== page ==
As the nation of Venezuela continues to descend into a state of instability and chaos, Venezuelan Jews stand out as especially vulnerable, with The Fellowship the only organization on the ground providing them with support and an opportunity to escape. JNS' Adam Abrams explains how The Fellowship and our faithful donors are saving lives - and providing prophetic aliyah (immigration to Israel) - for this Jewish community in dire need:
“There is no value to life right now in Venezuela,” Adele Tarrab, a Venezuelan Jew who moved to Israel with her family in 2015, told JNS.org. “I’ve actually seen people get killed for bread.”
Venezuela was once home to a thriving Jewish community, one of the largest in South America, with around 25,000 members in 1999. The crumbling economy caused many of the country’s Jews to flee, with the vast majority heading to Miami, Mexico and Panama. Some 9,000 Jews are believed to still reside in Venezuela.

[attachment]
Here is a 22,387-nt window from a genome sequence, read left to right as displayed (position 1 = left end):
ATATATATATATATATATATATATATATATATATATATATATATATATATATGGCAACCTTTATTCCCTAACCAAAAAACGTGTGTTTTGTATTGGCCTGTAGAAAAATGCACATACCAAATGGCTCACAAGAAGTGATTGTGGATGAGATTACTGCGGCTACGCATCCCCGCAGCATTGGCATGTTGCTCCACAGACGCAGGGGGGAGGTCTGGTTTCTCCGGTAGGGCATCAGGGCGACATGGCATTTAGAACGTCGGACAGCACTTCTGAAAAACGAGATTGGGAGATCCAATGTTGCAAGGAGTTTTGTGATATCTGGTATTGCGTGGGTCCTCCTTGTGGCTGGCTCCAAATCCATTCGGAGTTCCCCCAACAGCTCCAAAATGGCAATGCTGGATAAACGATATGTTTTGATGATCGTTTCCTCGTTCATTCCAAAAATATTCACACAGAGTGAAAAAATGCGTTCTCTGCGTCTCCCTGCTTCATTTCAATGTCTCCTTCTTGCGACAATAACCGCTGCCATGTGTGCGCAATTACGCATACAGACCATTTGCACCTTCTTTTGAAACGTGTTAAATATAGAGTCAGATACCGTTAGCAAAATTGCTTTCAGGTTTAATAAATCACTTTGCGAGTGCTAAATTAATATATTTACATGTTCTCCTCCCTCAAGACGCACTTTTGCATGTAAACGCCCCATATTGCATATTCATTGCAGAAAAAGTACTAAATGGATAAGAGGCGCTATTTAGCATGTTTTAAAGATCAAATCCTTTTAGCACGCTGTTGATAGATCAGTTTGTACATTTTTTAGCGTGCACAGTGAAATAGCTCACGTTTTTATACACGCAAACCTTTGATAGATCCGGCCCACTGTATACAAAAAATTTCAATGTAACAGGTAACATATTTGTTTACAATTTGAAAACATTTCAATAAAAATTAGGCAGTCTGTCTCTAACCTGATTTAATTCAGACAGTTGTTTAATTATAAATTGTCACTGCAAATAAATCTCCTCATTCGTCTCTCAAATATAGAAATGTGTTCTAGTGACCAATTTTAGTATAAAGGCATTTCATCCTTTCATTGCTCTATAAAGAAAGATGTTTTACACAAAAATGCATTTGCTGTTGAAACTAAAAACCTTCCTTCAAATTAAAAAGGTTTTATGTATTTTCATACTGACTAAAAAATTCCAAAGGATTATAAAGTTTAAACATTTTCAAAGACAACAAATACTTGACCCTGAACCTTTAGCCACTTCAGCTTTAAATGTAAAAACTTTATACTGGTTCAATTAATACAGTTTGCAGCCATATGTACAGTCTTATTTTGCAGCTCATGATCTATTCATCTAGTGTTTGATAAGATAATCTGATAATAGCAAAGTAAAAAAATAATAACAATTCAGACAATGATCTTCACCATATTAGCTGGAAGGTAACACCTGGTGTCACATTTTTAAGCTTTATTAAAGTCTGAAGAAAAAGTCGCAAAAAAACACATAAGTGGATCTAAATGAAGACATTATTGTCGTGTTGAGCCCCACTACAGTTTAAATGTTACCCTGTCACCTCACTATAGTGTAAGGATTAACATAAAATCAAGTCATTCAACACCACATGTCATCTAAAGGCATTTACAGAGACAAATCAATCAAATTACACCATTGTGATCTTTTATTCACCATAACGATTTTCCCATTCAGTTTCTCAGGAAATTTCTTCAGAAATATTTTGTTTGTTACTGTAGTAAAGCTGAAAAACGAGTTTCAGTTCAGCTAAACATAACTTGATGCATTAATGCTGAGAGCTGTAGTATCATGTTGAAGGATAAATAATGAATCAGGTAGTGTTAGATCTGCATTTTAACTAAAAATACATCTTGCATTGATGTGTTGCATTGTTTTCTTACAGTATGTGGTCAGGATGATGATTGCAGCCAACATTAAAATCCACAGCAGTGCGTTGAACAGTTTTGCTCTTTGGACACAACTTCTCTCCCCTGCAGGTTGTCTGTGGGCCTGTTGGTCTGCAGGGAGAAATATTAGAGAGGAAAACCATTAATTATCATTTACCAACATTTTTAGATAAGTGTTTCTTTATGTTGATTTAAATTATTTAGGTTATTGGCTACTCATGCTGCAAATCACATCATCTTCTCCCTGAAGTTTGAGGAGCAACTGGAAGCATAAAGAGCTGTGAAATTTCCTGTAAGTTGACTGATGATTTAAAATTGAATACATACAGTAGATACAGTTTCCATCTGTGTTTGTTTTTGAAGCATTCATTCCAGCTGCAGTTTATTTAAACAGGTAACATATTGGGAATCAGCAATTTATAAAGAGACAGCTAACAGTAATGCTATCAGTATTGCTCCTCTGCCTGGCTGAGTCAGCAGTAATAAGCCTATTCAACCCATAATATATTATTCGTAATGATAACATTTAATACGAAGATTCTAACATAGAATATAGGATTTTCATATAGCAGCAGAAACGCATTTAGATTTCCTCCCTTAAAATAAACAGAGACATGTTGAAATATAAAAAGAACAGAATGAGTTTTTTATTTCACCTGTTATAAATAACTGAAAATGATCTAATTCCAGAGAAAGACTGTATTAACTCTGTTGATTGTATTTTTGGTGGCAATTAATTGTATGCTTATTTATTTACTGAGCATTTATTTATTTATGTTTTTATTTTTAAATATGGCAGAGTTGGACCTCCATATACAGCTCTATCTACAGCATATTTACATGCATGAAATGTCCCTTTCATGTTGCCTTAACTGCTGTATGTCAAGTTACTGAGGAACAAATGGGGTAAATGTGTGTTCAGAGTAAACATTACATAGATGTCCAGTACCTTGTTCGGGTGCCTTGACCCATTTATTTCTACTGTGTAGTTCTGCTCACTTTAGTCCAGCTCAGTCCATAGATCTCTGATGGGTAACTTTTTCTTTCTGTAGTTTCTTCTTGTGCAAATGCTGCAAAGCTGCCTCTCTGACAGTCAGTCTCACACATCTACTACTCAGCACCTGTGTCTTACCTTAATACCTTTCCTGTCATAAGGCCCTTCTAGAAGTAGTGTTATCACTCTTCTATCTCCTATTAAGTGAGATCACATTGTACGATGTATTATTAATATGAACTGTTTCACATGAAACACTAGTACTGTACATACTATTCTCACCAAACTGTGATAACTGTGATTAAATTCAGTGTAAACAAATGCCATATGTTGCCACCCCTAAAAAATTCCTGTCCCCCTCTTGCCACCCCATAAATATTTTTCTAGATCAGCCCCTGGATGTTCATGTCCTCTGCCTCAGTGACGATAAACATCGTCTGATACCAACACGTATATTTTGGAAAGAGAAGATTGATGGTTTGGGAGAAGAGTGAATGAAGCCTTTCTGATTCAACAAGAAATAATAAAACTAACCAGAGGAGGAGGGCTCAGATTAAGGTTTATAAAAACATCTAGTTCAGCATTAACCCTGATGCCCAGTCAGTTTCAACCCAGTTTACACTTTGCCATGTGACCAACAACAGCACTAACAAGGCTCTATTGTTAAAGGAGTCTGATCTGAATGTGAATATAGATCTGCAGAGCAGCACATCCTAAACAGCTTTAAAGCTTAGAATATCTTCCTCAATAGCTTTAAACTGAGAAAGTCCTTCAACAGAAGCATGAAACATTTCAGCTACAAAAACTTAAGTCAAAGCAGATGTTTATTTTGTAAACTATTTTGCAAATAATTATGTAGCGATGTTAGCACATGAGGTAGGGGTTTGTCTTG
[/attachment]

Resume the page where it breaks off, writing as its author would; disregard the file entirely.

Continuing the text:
“We love Venezuela,” Tarrab said. “It’s a beautiful country. We still have family there, but they want to leave.”
In late July, a group of 26 new Venezuelan immigrants arrived in Israel, with the Israeli government and the International Fellowship of Christians and Jews (The Fellowship) facilitating their aliyah.
The Fellowship says it is the only organization on the ground in Venezuela assisting the Jewish community with aliyah. During the past year and half, the organization has brought 153 Venezuelan Jews to Israel, and has helped the immigrants obtain thousands of dollars in support to get on their feet.
“In the past four years we’ve seen a deterioration in the situation of the people of Venezuela,” The Fellowship’s founder and president, Rabbi Yechiel Eckstein, told JNS.org. “Many of the olim (immigrants) that we have brought to Israel have not been able, literally, to put bread on the table...”